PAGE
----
At the same time, the Las Vegas Review Journal reports, Angle pledged to continue running in the Republican primary for the 2012 cycle, and she criticized the fact that party leaders, rather than voters, could end up picking the candidate -- a pretty clear hint that she could potentially challenge any Republican who does get elected, if she were passed over.

"I look forward to running in a legitimate campaign cycle where all registered voters are able to participate in both a primary and general election," Angle said in a statement released on Tuesday. "A special election free-for-all, or a situation where party insiders nominate a candidate, does disservice to our representative democracy."

On Wednesday, Rep. Dean Heller (R) was officially announced as the new appointee to the Senate after the resignation of Sen. John Ensign. Heller had already been running for the seat, following Ensign's earlier announcement that he would not run in 2012, which led Angle to declare her candidacy in her home House district that she had carried in the 2010 Senate race.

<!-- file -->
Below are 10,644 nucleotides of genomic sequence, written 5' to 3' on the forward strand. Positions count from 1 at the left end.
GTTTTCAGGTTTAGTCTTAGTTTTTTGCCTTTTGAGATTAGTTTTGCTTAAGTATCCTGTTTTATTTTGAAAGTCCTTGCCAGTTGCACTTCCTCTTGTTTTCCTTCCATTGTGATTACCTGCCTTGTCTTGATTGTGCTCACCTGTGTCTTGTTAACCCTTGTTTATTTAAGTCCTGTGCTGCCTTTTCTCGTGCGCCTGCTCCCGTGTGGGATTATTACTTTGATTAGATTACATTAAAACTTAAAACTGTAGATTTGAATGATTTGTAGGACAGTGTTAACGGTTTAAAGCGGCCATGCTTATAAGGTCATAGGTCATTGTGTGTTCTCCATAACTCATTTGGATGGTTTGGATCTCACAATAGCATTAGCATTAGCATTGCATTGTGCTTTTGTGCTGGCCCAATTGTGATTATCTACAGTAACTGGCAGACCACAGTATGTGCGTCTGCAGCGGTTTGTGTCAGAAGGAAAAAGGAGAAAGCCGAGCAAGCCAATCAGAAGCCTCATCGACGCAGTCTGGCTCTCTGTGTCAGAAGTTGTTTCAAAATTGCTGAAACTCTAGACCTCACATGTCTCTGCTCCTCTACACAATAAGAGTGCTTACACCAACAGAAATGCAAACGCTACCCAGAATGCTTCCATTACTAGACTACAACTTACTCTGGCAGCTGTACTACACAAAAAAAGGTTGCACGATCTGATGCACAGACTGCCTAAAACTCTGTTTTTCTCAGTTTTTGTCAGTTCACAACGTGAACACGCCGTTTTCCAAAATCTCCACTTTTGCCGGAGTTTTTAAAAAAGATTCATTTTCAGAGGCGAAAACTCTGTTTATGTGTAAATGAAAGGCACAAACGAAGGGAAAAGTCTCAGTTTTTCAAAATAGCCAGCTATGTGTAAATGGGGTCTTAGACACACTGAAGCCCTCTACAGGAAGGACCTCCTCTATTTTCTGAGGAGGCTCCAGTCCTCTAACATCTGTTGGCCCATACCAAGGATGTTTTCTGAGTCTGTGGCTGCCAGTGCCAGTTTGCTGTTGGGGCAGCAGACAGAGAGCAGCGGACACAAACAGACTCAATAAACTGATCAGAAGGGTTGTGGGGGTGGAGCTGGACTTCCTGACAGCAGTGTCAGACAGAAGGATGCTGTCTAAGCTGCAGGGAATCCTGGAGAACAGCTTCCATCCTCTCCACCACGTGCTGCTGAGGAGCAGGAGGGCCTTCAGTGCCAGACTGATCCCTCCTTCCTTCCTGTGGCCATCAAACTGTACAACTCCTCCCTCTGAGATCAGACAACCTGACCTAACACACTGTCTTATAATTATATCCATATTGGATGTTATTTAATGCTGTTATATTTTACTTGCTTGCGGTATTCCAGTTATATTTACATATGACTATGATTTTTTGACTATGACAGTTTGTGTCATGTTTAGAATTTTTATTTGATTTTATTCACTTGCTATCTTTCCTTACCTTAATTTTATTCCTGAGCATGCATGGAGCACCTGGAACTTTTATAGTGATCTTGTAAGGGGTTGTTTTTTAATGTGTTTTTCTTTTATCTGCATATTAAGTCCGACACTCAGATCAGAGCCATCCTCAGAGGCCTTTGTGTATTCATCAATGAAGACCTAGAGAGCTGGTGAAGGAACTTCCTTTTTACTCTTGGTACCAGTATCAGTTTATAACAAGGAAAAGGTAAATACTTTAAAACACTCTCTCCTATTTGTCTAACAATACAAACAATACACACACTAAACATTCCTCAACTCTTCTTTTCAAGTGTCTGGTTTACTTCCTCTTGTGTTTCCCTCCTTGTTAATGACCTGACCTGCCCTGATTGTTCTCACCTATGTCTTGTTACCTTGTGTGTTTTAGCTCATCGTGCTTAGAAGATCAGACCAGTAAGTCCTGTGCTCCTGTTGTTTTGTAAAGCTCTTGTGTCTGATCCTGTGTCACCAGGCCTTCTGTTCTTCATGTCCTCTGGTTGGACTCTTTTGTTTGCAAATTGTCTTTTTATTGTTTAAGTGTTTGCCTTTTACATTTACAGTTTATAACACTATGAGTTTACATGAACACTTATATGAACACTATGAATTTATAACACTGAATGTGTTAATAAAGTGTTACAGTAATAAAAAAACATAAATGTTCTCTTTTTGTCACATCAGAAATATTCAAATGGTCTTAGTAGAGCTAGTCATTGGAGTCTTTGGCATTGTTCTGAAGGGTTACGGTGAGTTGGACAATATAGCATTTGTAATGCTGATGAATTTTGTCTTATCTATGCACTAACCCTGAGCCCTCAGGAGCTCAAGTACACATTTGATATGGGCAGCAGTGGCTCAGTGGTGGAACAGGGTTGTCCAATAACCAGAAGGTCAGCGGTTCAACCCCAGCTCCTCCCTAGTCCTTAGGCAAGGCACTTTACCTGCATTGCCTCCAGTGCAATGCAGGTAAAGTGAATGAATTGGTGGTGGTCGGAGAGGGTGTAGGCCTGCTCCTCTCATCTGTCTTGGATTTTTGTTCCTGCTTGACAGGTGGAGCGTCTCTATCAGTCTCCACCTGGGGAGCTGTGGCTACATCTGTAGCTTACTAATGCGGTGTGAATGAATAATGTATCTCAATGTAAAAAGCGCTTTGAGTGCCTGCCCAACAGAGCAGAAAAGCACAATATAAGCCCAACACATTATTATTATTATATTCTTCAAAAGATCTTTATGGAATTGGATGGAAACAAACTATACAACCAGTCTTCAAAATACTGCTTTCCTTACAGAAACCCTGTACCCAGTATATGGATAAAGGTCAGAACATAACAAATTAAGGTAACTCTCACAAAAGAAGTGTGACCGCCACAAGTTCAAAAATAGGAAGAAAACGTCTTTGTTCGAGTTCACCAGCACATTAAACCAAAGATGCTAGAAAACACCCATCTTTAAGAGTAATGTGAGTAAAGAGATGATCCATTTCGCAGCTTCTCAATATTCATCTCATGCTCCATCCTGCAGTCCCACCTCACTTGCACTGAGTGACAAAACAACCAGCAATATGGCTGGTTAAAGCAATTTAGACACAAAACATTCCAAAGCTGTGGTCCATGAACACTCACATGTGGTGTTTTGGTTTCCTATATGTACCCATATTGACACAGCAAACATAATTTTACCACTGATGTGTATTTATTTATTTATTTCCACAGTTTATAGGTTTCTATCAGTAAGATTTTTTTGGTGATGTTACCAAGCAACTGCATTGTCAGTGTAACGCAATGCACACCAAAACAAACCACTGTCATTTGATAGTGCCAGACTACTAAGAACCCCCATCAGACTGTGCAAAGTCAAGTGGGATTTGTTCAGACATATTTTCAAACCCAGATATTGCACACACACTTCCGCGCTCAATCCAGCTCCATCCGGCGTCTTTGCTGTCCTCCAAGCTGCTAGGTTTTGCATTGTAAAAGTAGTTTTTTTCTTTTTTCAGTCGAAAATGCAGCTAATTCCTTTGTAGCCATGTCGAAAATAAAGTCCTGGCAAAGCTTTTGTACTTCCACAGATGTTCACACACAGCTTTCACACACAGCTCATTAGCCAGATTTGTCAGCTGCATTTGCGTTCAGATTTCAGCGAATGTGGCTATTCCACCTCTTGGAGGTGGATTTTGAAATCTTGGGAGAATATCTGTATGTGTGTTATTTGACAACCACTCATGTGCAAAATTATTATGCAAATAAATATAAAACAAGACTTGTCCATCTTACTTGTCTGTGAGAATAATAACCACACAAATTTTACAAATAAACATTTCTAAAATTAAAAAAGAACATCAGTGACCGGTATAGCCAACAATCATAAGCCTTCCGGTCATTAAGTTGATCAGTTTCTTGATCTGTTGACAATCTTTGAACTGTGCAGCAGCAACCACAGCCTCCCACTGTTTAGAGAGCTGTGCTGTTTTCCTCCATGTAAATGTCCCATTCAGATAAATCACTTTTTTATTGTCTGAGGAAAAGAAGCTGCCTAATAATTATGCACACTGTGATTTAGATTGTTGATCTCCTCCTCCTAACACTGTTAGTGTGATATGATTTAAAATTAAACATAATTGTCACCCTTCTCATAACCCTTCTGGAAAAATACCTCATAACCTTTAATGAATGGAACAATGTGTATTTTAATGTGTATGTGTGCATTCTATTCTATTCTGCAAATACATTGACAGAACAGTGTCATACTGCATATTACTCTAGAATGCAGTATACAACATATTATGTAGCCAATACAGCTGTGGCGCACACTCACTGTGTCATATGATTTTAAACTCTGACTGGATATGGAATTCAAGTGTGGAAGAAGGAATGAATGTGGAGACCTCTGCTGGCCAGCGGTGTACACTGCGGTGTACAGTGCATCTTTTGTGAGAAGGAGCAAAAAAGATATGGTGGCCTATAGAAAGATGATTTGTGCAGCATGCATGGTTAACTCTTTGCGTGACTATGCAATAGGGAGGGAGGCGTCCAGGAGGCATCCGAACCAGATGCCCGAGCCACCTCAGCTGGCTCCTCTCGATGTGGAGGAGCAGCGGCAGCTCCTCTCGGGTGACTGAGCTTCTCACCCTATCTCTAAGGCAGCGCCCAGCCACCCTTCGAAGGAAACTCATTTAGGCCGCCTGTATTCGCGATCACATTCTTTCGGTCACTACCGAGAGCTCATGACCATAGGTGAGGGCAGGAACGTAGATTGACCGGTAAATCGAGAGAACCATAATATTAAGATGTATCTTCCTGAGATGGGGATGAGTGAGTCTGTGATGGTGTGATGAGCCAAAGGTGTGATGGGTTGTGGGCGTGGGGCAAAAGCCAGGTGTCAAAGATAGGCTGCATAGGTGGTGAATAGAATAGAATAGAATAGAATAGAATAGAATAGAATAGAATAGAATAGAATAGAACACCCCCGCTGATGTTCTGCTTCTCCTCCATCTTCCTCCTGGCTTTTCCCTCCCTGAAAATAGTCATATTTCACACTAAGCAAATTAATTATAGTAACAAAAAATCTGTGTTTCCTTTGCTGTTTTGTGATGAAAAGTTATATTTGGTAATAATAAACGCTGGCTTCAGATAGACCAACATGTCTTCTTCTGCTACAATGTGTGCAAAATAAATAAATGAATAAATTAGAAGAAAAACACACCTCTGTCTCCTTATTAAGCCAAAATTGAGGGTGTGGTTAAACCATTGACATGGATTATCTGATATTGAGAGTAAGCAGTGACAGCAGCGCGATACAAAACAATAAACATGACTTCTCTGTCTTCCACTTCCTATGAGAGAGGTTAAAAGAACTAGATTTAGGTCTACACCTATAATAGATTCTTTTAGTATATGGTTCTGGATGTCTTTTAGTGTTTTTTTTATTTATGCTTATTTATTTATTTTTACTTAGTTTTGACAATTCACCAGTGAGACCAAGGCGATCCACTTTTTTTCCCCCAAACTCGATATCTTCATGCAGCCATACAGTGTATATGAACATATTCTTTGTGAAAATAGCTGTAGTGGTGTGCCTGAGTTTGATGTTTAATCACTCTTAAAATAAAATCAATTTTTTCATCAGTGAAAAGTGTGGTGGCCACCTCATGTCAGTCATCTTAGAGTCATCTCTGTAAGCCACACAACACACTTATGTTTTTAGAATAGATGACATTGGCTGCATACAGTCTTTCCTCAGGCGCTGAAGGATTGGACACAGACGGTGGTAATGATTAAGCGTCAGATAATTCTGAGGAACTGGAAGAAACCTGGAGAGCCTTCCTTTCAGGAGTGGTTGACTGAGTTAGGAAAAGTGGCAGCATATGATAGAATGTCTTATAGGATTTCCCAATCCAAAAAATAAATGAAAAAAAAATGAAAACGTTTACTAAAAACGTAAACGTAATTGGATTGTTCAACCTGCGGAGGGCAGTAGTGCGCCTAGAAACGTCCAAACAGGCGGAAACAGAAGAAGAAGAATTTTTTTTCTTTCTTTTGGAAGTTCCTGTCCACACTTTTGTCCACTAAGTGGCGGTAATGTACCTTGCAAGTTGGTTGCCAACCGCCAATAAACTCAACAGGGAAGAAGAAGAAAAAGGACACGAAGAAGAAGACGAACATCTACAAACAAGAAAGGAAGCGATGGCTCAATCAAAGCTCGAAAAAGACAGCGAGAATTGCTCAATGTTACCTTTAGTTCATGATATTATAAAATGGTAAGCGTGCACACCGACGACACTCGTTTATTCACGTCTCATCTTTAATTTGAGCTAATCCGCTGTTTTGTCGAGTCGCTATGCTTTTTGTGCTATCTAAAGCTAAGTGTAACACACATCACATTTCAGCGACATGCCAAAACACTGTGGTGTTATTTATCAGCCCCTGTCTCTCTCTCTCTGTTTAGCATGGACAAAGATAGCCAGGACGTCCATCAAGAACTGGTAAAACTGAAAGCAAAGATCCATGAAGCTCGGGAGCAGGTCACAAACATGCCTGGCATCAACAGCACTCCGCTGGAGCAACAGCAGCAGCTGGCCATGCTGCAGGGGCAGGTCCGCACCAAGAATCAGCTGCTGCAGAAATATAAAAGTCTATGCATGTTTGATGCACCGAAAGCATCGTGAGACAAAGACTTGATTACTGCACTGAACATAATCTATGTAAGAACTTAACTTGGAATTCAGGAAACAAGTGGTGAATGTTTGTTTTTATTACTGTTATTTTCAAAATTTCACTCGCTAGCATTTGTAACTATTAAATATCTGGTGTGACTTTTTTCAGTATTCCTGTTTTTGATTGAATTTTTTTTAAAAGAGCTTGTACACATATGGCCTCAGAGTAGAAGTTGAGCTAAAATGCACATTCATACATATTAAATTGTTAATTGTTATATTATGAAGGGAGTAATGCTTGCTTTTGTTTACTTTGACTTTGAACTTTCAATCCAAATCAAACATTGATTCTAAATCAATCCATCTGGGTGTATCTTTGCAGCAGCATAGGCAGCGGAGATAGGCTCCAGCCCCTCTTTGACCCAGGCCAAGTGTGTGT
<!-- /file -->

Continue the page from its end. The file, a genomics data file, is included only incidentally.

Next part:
Senate Majority Leader Harry Reid (D-NV) was traveling on an official trip to China last week when his scandal-scarred Nevada GOP colleague, John Ensign, announced his resignation so he hasn't had a chance to comment until now.

Reid told reporters on a conference call Wednesday that he thinks the Senate Ethics Committee will issue a final report on the charges surrounding Ensign's affair with a top staffer's wife and the creative steps he took to keep it quiet.

In fact, he said, the panel doesn't have a choice.

"They are obligated to come up with a report," he said, noting that he had previously served as chairman of the ethics panel for many years.